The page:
Improving hearing through a cochlear implant

Improving hearing through a cochlear implant

 

How a cochlear implant works

People with a mild or moderate hearing loss can benefit greatly from a hearing aid, which amplifies sounds so that they can be heard. However, in some people, the receptor cells in the inner ear are so badly damaged that this amplification does not help. When this happens the patient is severely or profoundly deaf, and hearing can be restored by a cochlear implant (shown below). Sound is first picked up by a microphone worn behind the ear, and information about the sound transmitted to an internal receiver/stimulator using a radio-frequency link. The receiver/stimulator then sends trains of electrical pulses to electrodes inserted into the inner ear. These electrodes stimulate the auditory nerve, thereby bypassing the damaged receptor cells. Each electrode codes a particular frequency region of the sound, thereby mimicking the way that the healthy ear breaks sounds down into separate frequency components.

 

 

Cochlear implants are amazingly successful, and have restored hearing to more than 200,000 deaf patients worldwide. However, even the most successful patients have difficulty in perceiving the pitch of sounds, leading to great difficulty both in enjoying music and to understanding speech when more than one person is talking at once. This can be illustrated by listening to the following demonstrations, which simulate the way in which sound is processed by a cochlear implant.

  • Listen to this sentence (listen). Although it sounds a little un-natural, it is possible to understand what is being said, especially when you have some idea of what is being said (listen)
  • Now listen to this piece of music (listen). Even when you know the words (listen), you probably don’t enjoy it very much
  • Listen to these two people talking at the same time (listen). It is possible to attend to either the man’s or the woman’s voice (listen), by focussing on either the lower or the higher pitch. However, because cochlear implants don’t encode pitch very well, patients find it hard to separate the competing voices (1)

 

Improving pitch perception and sound segregation by cochlear implant users

CBSU scientist Bob Carlyon and his team are investigating ways of improving pitch perception and sound separation by cochlear implant users. For example, we have developed a method for improving the range of pitches that implant users can hear (1), and, with colleagues at the University of Leuven, are investigating ways of more selectively stimulating different auditory nerve fibres. Bob’s recent worked, funded by the charity Action on Hearing Loss, aims to identify electrodes that do not effectively convey acoustic information, and of using this information to re-program the implants of patients who are having difficulty understanding speech.  These projects are all carried out in close collaboration with clinical colleagues at Addenbrookes  hospital (see CHIRP) and with the help of the major cochlear implant manufacturers.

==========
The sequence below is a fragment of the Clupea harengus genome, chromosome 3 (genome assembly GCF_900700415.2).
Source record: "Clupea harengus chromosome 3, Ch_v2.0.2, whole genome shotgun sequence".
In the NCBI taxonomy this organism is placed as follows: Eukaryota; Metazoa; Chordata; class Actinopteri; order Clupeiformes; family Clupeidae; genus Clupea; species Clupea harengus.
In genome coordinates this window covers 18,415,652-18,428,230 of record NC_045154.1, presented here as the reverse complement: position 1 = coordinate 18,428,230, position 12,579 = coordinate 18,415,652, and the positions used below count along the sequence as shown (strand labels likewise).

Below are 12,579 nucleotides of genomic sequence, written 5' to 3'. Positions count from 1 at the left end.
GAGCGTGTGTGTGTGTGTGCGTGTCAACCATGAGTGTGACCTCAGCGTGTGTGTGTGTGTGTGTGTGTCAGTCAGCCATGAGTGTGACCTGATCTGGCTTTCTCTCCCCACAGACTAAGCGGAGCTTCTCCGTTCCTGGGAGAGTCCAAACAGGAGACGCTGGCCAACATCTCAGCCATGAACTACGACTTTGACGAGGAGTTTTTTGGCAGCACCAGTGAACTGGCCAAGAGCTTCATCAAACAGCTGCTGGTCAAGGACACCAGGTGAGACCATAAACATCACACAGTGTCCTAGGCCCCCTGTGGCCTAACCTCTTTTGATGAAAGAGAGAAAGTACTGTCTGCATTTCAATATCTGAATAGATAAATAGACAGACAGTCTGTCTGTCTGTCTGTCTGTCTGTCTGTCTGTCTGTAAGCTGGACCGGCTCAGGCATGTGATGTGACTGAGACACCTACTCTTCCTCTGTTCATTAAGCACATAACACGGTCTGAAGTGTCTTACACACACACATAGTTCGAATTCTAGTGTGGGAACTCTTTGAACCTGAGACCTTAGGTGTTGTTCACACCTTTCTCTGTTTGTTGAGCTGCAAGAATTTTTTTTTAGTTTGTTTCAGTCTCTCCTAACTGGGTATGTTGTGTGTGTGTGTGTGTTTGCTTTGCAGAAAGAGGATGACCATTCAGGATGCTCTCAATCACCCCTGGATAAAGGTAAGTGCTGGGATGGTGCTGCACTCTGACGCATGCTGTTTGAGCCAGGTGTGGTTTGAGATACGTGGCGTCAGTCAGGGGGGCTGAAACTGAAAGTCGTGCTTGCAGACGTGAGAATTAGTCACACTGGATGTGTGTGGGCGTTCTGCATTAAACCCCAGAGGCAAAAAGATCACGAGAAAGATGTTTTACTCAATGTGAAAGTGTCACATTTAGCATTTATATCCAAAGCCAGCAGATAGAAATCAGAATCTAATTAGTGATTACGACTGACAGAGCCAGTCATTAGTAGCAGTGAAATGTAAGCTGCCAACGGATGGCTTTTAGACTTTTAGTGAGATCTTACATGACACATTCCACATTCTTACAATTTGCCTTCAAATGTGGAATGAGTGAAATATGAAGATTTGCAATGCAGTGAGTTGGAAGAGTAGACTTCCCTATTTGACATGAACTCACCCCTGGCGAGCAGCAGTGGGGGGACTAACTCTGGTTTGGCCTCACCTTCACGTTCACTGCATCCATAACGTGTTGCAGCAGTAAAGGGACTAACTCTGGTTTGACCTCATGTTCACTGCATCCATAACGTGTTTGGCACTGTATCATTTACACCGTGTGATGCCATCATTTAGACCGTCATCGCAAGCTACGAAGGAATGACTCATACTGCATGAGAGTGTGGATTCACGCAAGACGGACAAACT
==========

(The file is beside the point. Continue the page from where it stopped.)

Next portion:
Improving speech perception by Auditory Brainstem Implants

When the auditory nerve is damaged – for example as a result of a tumour – cochlear implants cannot restore hearing. Instead, it is possible to stimulate the next stage of the auditory pathway with an Auditory Brainstem Implant (“ABI”). Unfortunately, speech perception through an ABI is usually much worse than with a cochlear implant. One reason is that, unlike with a cochlear implant, it is not possible to know in advance which electrodes will produce a high pitch and which will produce a low pitch. We have developed a statistically based method that allows the audiologist to determine the correct ordering in as short a time as possible (2). This method is in use in clinics both in the U.K. and the U.S.A. We are currently performing further experiments into the limitations of ABIs, with the aim of producing recommendations for how they are programmed.

 

Alleviating tinnitus in cochlear implant users

A common treatment for tinnitus is to listen to recordings of natural environmental sounds, such as wind blowing through the trees or a trickling stream. Unfortunately, when we played these sounds to cochlear implant listeners, they did not sound natural, and the listeners often found it hard even to discriminate between the sounds. We then found that this was because cochlear implants do not effectively convey the (sometimes fast) modulations in sound amplitude that characterise different environmental sounds. Our colleague Dr Rich Turner, in the Cambridge University Engineering department, has analysed the statistics of environmental sounds,  and has developed a computer model that can use these statistics to generate novel examples of, for example, wind or of running water. We have used the model to generate a wide range of new sounds that have some of the statistical characteristics of environmental sounds, but which are easily discriminable from each other. So far we have obtained a good idea of what differences are and are not audible to implant users. Our next step is to develop a software tool whereby implant users can adjust the different statistical properties of sound in order to identify the stimulus most likely to alleviate their tinnitus. This research is being carried out by CBSU Ph.D. student Phil Gomersall, jointly supervised by Bob Carlyon and Dave Baguley (Head of Audiology, Addenbrookes hospital).